It may be helpful to clarify the proposed distinction between an e-portfolio related service and an e-portfolio management service. If a system or service gives the individual concerned control over less information than would naturally count as a whole portfolio presentation or multi-purpose view, then it makes little sense to regard it as an e-portfolio management system. In particular, assessment management systems are certainly e-portfolio related, but tend to give strictly limited control to the person being assessed. They would not be regarded as e-portfolio management systems. Equally, if an e-learning system is not set up to handle general e-portfolio information, it would not constitute an e-portfolio management system. Many e-learning systems are of course e-portfolio related.
Systems covering personal or professional development may be seen as either side of the borderline. The UK definition of PDP was originally contained in guidance on "Progress Files" from the UK's Quality Assurance Agency (QAA), and is currently kept on one of their more recent web pages http://www.qaa.ac.uk/academicinfrastructure/progressFiles/archive/policystatement/default.asp under the somewhat confusing heading of "Policy on Personal Development Plans". PDP is "a structured and supported process undertaken by an individual to reflect upon their own learning, performance and / or achievement and to plan for their personal, educational and career development". In order to reflect on their learning, performance and achievement, an individual needs to have the information present on which to reflect. Detailed, thorough and accurate reflection may not be easy from memory alone. Hence comes one vital contribution of e-portfolio management systems to the PDP process. An electronic PDP system by itself may not be deemed to be a complete e-portfolio management system, if it leaves out important categories of e-portfolio items. The University of Liverpool's electronic PDP system, LUSID, for example (Strivens & Grant 2000) did not offer a service to store student's work or general files. Thus there was a reluctance to claim that it offers a full e-portfolio management service.
An e-portfolio enabled service may be defined as an e-portfolio related service that interacts with an e-portfolio management system or service, or e-portfolio repository, as part of its primary operation.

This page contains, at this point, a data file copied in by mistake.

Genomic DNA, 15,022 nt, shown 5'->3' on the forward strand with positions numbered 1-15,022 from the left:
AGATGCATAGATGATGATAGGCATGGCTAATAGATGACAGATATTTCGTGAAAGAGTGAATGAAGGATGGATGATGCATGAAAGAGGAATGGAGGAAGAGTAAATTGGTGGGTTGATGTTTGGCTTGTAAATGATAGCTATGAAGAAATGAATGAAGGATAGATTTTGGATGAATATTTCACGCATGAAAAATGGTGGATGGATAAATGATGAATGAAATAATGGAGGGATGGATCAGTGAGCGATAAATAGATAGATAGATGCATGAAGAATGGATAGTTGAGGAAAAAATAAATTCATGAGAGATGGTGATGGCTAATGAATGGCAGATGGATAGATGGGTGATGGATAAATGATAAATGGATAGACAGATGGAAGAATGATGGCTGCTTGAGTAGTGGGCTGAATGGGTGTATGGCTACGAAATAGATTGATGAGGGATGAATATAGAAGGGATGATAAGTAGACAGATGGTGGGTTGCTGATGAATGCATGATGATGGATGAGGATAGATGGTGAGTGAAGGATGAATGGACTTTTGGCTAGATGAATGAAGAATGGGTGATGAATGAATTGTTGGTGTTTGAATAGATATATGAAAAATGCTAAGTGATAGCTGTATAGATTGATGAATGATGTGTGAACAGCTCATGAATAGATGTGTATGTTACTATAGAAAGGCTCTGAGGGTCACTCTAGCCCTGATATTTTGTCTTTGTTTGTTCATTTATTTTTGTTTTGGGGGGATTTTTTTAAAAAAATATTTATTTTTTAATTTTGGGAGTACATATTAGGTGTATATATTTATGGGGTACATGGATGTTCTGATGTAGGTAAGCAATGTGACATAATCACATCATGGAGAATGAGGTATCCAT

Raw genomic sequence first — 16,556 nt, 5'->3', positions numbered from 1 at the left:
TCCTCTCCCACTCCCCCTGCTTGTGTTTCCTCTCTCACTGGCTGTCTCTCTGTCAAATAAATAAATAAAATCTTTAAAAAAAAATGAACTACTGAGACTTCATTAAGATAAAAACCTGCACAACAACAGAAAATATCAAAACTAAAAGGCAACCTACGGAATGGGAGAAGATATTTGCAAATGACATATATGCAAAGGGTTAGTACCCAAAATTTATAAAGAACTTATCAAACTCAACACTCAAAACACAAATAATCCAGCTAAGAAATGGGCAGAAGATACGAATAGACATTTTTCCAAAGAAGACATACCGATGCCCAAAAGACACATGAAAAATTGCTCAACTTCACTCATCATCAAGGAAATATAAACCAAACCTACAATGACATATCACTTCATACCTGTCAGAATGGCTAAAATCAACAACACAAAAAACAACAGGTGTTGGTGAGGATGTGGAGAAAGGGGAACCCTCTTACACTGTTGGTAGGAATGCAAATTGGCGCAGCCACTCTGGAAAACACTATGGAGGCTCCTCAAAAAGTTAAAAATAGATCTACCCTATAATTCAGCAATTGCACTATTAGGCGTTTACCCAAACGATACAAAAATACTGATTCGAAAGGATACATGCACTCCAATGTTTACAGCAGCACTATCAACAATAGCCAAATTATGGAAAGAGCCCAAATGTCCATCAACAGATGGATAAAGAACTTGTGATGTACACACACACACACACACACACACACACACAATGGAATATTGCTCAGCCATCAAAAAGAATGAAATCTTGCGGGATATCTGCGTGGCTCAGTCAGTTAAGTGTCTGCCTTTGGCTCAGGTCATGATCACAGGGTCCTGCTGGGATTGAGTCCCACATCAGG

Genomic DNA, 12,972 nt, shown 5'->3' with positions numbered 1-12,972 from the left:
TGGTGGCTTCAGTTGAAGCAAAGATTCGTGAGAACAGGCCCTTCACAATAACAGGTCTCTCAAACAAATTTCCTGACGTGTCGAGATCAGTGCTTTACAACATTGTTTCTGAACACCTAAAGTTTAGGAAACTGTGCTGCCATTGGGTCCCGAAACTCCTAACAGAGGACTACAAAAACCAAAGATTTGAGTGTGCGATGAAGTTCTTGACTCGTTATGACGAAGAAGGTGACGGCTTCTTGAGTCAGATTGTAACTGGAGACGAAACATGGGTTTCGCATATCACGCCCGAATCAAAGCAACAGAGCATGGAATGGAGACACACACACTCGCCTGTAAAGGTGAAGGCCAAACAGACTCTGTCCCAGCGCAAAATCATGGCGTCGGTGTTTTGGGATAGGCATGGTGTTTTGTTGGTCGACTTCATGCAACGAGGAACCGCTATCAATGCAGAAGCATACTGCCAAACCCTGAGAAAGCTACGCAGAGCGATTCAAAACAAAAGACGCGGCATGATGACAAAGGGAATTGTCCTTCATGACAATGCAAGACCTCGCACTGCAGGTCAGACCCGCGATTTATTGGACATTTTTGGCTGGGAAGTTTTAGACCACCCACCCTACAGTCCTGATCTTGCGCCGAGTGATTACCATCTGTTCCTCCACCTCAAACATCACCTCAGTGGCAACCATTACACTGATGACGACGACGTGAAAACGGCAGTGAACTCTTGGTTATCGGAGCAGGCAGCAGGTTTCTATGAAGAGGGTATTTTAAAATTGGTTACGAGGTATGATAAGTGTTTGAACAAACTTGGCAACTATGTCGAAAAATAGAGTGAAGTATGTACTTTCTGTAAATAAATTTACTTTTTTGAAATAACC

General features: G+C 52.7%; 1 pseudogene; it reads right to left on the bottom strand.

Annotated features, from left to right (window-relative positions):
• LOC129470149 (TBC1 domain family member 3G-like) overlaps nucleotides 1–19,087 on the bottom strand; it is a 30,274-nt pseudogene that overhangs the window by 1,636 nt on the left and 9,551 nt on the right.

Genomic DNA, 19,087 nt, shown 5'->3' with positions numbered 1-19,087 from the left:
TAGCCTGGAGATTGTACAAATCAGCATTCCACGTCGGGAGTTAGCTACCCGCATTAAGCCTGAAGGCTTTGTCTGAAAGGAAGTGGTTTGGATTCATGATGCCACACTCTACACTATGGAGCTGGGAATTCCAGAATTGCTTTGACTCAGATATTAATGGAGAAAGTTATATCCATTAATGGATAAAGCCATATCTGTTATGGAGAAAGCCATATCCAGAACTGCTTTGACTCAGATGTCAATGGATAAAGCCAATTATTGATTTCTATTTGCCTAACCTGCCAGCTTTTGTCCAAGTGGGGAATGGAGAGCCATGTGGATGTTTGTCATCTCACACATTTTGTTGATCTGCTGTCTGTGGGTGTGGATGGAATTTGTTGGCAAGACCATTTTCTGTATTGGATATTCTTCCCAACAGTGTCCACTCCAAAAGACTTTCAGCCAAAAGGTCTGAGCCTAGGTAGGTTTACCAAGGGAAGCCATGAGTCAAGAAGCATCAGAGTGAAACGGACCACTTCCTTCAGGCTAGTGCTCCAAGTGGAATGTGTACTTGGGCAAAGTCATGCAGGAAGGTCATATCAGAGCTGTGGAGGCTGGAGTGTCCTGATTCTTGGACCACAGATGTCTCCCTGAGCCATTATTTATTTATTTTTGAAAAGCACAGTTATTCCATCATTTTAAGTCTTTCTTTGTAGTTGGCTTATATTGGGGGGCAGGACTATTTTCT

This definition revolves around the meaning of the word "enabled". If a service is enabled by an e-portfolio management service, it must mean that in the absence of that service, it would be disabled.
This can be seen as an area of great future development. Several examples can be imagined of services that would be enabled by e-portfolio management services.
Firstly, one could imagine a system to keep one's contact details updated in many different places. One of the most important features of such a system would be that the individual could manage which bodies were allowed to see which changes of contact details. Certainly, such a service can be provided without an e-portfolio management service; but if it were available through one, it would save participants much extra effort. Thus it would be more likely to be used.
A second example picks up an idea already mentioned above. Instead of filling in new forms to give useful information to the organisers of conferences, individuals could give permission for the relevant information to be retrieved through their e-portfolio management system. Depending on what information they allowed, it would enable conference organising systems to offer a much richer service.
Perhaps the most obvious of all examples would be an e-portfolio enabled employment service. Those who maintain their own up-to-date and relevant e-portfolio information could be offered many greatly time-saving short cuts in the process of finding and applying for jobs. Such may be the gains in efficiency, that new kinds of service may spring up in the area, such as employment services that take proper account of corporate and personally-held values and ethics.
For these three possible terms no definition is offered here because they seem to have a rather wider and less exact meaning. Any of these terms might be useful if a general term is wanted which does not commit the user of the term to a particular definite interpretation.